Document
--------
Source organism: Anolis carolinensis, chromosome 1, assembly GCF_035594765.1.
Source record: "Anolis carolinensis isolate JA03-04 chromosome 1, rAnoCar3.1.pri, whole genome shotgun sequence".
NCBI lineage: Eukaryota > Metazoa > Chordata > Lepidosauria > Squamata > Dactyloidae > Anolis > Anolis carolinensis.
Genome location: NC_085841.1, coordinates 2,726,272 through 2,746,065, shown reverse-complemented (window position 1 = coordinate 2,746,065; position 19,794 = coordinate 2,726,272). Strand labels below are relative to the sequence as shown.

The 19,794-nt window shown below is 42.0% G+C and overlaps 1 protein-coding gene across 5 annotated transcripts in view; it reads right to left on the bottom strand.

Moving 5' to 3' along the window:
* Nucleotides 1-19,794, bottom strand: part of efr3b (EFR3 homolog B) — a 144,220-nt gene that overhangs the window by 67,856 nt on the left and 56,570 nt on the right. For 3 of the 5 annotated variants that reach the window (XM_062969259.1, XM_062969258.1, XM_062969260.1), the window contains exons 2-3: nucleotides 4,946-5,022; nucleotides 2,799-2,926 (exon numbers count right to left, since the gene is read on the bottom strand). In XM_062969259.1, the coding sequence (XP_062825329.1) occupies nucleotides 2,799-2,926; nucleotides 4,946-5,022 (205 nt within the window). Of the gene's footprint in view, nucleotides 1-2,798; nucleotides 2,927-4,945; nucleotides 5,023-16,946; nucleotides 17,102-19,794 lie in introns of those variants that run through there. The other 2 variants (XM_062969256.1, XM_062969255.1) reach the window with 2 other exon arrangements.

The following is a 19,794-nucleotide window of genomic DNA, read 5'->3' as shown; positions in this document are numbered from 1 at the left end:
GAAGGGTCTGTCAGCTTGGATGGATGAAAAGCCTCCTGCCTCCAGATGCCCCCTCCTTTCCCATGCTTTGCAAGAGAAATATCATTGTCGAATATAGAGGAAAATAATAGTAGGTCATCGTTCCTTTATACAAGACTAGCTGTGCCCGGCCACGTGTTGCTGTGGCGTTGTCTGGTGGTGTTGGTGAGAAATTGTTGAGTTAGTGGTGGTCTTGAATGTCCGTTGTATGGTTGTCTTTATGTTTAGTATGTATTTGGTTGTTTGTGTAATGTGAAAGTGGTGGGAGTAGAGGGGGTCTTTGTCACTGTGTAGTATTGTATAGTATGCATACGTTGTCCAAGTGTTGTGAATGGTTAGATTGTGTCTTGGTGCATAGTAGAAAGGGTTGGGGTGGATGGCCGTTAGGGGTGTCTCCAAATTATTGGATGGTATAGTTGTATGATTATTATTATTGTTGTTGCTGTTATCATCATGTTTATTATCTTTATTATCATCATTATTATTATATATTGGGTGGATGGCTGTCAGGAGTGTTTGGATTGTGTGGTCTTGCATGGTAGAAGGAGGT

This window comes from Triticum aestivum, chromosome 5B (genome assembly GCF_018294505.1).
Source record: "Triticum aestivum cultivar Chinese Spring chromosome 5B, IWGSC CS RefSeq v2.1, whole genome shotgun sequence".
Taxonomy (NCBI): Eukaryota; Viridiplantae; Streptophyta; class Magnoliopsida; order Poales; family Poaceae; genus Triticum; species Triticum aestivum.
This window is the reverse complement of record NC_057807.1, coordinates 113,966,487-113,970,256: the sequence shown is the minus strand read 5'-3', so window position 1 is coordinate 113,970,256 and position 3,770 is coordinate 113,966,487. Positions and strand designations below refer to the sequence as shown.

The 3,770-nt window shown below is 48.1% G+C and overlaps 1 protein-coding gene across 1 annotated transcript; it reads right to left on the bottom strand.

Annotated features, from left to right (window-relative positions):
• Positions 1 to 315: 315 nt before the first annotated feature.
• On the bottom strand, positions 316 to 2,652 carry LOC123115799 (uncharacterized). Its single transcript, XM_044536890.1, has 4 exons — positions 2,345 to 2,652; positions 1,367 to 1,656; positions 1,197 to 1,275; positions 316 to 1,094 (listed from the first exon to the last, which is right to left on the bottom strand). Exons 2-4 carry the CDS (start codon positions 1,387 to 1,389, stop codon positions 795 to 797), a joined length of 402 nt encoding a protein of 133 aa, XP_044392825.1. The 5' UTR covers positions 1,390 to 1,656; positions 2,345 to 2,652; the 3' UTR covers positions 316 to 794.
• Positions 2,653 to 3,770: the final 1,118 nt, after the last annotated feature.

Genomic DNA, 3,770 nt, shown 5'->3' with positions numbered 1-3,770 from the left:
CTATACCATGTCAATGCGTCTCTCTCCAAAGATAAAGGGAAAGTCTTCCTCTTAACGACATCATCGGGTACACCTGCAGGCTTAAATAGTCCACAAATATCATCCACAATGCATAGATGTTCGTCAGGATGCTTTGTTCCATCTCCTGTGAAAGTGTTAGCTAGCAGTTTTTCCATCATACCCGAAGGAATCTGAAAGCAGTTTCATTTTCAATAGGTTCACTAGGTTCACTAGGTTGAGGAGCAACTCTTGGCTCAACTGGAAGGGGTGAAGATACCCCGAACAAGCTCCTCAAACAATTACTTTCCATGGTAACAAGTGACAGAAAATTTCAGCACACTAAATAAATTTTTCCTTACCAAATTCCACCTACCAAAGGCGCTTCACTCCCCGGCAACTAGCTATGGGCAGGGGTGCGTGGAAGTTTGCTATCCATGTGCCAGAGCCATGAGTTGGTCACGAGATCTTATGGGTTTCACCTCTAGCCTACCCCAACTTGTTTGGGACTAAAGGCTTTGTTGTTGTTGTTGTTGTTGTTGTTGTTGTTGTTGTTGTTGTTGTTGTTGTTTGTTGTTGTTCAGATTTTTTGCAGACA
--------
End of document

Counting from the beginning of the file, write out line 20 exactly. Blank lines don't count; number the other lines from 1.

CTATACCATGTCAATGCGTCTCTCTCCAAAGATAAAGGGAAAGTCTTCCTCTTAACGACATCATCGGGTACACCTGCAGGCTTAAATAGTCCACAAATATCATCCACAATGCATAGATGTTCGTCAGGATGCTTTGTTCCATCTCCTGTGAAAGTGTTAGCTAGCAGTTTTTCCATCATACCCGAAGGAATCTGAAAGCAGTTTCATTTTCAATAGGTTCACTAGGTTCACTAGGTTGAGGAGCAACTCTTGGCTCAACTGGAAGGGGTGAAGATACCCCGAACAAGCTCCTCAAACAATTACTTTCCATGGTAACAAGTGACAGAAAATTTCAGCACACTAAATAAATTTTTCCTTACCAAATTCCACCTACCAAAGGCGCTTCACTCCCCGGCAACTAGCTATGGGCAGGGGTGCGTGGAAGTTTGCTATCCATGTGCCAGAGCCATGAGTTGGTCACGAGATCTTATGGGTTTCACCTCTAGCCTACCCCAACTTGTTTGGGACTAAAGGCTTTGTTGTTGTTGTTGTTGTTGTTGTTGTTGTTGTTGTTGTTGTTGTTGTTGTTTGTTGTTGTTCAGATTTTTTGCAGACA